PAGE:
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We moved into our new room on the better beach the day after the party, then just slept most of the day. In the evening we explored our new residence and got a bite to eat.

The next few days we just chilled out on the beach or on our porch, and read, paddled and slept. We had a delicious meal one evening of freshly caught and BBQ cooked Sea bass and Red Snapper, I even treated myself to a few glasses of wine.

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The island was lovely and the weather was hot, but after a few days we thought we had better move on to Malaysia, it will be nice to be able to swim in the sea. We booked our boat, bus and train ticket for the next day and were off!

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We arrived at the port and got on the busy boat back to the mainland. Thankfully the ride wasn’t as rough, good job as we had only just eaten. When the boat docked we all hopped on a bus and headed for the little town where the train station was. We arrived at 5pm, unfortunately the only train going from Surat Thani, where we were, to Butterworth in Malaysia was 1.30am! So we knew we had a long wait. We dropped our bags at the station and had a walk around, which took about 10 mins. We then got some food, had another walk around and then had a few drinks. We arrived back at the train station at about 9.30pm ready for our 4 hours wait. The first few hours were ok, but then we started to get tired, and I started to get hungry but we didn’t have any Thai money left, then the train was delayed by 10 mins, then 20 mins, then 30 mins, then it got to about 2am and it arrived! Just in time as a lovely but rather awake and annoying old Canadian guy who was trying his best to strike up a conversation about our economy!! When our train arrived we headed straight to our top bunk beds and to a very restless night sleep.

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Posted by LeahPaul 05:57 Archived in Thailand Comments (0)

4 Thousand Islands & Pakse

While leaving Kratie in the morning 20 other people and us were crammed into a 14 seater mini bus, with all our luggage! Sufficed to say it wasn’t the most comfortable of trips! After a short time we realised I had a little friend under the seat in front of me who was trying to peck my leg off. At first we thought it was a duck but then realised it was rather larger so must have been a goose. It was actually very well behaved and didn’t give me much trouble after I moved my legs from harms way. After a few hours we arrived at the Laos border, paid the extremely expensive visa costs and were on our way to the port to head to 4 Thousand Islands.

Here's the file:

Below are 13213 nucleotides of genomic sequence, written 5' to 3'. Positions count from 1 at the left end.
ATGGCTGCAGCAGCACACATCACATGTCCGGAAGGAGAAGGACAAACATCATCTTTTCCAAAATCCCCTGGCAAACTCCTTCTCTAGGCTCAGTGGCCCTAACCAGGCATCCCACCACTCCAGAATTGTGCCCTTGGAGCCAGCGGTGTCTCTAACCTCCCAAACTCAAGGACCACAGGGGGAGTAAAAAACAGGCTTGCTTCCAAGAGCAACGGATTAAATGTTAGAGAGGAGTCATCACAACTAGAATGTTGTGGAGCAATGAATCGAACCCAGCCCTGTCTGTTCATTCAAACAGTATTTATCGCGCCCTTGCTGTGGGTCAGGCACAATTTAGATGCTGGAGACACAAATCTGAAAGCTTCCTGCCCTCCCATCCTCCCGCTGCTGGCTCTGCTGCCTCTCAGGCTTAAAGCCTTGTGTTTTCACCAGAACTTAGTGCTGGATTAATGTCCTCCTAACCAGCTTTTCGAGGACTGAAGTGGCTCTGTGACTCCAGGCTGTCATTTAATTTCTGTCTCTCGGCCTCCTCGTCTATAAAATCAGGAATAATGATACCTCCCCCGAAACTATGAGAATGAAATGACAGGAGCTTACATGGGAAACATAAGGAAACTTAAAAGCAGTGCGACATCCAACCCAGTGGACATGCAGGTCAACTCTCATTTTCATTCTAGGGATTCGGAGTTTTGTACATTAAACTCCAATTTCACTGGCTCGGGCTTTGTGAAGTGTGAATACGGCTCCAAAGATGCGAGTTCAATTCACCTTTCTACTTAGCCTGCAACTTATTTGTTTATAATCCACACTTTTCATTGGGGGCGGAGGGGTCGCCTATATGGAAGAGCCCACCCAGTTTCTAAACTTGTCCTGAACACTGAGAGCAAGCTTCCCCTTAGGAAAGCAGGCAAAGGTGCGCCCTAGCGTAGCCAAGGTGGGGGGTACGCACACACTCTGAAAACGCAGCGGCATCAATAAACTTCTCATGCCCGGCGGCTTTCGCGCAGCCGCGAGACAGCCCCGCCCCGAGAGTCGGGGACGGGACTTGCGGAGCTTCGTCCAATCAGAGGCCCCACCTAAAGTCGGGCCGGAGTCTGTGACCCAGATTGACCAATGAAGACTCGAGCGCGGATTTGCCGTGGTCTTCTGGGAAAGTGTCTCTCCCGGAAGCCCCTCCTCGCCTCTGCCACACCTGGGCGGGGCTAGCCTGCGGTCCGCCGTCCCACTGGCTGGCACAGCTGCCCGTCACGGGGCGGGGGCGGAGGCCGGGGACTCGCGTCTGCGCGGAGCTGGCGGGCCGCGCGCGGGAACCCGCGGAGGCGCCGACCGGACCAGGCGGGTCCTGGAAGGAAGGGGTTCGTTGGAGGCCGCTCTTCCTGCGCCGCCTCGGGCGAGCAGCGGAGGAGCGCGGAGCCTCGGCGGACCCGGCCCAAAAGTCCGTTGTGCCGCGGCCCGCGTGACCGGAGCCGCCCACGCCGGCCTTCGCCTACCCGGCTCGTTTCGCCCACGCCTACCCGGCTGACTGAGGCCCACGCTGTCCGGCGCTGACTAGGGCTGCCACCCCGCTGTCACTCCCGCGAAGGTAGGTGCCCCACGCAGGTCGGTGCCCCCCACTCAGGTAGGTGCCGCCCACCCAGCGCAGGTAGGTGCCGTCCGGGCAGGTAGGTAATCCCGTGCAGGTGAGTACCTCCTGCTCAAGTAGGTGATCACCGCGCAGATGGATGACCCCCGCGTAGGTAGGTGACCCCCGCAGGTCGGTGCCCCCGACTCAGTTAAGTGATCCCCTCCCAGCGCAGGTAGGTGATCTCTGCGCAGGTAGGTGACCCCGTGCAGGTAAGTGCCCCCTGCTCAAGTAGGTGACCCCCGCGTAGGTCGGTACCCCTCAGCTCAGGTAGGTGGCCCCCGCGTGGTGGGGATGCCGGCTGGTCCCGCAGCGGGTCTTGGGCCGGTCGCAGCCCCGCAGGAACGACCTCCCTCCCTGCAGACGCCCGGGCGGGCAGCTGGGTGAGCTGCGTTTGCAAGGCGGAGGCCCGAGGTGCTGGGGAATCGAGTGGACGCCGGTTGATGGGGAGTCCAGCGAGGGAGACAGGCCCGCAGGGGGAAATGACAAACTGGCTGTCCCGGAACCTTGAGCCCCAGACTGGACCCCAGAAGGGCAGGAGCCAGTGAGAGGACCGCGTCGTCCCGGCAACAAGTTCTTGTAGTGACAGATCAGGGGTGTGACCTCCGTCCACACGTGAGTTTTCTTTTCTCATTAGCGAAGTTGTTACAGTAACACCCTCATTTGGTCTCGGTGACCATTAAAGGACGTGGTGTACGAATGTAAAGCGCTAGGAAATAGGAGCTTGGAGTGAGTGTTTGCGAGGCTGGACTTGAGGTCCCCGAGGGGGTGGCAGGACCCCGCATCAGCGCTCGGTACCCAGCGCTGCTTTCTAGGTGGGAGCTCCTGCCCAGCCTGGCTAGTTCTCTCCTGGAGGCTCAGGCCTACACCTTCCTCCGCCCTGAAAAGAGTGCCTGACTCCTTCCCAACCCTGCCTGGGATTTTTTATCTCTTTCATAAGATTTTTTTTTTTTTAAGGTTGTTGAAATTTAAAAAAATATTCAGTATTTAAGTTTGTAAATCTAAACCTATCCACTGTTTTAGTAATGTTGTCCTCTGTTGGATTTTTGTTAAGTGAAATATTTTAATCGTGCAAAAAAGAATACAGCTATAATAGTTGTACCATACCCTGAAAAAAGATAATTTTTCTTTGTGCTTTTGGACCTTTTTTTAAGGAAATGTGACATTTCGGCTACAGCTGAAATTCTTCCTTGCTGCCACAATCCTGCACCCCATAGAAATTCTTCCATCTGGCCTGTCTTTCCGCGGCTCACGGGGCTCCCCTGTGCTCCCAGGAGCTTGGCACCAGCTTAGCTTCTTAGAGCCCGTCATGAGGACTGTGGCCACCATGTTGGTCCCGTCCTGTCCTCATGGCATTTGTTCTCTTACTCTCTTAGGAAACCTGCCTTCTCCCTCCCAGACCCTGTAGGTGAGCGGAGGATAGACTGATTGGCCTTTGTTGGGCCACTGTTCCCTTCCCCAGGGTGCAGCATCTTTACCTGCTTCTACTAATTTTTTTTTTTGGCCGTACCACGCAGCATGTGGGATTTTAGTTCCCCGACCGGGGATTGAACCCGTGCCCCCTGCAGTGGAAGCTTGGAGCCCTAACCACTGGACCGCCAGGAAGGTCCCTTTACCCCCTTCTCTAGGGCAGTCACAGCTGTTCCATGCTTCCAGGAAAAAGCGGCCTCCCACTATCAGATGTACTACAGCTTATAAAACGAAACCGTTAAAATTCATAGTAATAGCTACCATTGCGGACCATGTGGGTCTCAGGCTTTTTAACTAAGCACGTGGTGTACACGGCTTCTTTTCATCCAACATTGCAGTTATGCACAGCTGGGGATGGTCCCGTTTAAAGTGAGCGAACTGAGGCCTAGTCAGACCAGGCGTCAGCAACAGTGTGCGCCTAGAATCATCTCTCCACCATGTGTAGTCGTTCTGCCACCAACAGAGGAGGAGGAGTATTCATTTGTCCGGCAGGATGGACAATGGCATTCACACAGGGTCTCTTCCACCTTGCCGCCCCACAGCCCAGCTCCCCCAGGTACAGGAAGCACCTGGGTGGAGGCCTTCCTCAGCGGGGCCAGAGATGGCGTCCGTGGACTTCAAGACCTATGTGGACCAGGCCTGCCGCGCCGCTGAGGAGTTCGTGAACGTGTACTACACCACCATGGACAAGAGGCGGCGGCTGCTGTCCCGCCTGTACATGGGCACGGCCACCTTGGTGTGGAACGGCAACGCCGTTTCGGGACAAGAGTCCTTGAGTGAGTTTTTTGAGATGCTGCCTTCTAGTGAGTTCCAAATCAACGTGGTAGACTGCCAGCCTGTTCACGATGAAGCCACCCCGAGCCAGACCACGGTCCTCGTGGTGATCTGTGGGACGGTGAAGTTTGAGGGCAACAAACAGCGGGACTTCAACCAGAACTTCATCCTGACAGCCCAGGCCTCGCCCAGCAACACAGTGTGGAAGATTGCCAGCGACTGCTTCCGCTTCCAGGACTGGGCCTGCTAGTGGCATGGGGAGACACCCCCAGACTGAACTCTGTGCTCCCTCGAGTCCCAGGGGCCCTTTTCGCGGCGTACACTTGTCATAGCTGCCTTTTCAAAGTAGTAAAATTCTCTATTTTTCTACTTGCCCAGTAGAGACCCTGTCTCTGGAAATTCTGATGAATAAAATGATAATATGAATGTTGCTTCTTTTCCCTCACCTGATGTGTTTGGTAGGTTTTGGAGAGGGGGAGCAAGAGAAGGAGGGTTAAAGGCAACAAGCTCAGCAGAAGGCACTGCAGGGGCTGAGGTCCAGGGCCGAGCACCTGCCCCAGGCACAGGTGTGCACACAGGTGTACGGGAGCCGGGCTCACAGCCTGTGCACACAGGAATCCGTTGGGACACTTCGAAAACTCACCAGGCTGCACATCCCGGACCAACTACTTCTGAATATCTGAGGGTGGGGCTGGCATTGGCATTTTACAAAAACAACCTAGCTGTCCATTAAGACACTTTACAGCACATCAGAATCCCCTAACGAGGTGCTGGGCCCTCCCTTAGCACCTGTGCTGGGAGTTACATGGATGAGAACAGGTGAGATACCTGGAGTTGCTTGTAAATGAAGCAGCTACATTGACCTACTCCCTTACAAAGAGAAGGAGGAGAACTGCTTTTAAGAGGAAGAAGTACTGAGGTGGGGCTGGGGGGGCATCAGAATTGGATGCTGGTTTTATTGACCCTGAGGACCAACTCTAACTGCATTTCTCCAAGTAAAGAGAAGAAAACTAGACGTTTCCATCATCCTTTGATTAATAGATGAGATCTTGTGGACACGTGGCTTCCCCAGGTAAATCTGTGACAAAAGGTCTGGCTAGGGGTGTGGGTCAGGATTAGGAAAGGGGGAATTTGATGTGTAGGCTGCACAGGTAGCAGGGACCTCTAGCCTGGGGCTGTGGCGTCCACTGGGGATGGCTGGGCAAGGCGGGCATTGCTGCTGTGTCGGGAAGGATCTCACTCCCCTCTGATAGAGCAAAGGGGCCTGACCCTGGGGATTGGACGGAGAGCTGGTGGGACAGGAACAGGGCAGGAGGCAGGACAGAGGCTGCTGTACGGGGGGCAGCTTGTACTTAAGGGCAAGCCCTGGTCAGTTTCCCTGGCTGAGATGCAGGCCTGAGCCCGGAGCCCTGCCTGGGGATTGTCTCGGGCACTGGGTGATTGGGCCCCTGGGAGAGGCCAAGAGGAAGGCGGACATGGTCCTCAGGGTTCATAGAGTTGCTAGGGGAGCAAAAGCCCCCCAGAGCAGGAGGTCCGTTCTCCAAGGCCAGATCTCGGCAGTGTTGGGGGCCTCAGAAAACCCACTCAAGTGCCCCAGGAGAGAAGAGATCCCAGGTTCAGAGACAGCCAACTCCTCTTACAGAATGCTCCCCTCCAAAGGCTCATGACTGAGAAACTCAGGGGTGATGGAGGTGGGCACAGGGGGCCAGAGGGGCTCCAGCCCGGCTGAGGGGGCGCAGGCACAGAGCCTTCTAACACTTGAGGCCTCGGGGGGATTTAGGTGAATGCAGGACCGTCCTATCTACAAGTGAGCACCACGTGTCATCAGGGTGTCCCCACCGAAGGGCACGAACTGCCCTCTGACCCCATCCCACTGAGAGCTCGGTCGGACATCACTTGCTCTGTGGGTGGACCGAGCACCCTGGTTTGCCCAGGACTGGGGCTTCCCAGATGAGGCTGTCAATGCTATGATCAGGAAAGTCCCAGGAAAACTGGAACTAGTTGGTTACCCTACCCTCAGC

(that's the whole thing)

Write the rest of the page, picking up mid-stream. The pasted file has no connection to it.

We did not originally plan on going back to Laos and visiting the islands but everyone we have met who has been there says it’s a must see, so we worked it out and decided to go.

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When we arrived at the port we got onto a ‘ferry’, a little wooden boat that took us over to Don Khon. We were very surprised when we got of the boat as there were no tuk-tuks or people trying to persuade us to stay in their guesthouse. So we walked down the dirt track which is the main road and found a very basic bungalow to stay in which over looked the river. After some lunch we walked up and down the main street, which took about 10 mins and then just relaxed in our hammocks for the rest of the day.

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The next day we thought we would rent bikes to explore the islands. We went over the bridge to Don Det, a slightly bigger and more built up island. Then we headed back to Don Khon and went to Khone Phapheng waterfalls that are considered the largest in South East Asia by volume, next we visited the beach but weren’t that impressed so we didn’t hang about.
While having lunch we came to the conclusion that spending a whole week here was unrealistic as there was not a lot to do, except nothing, so we booked our boat & bus ticket to Pakse for the next day.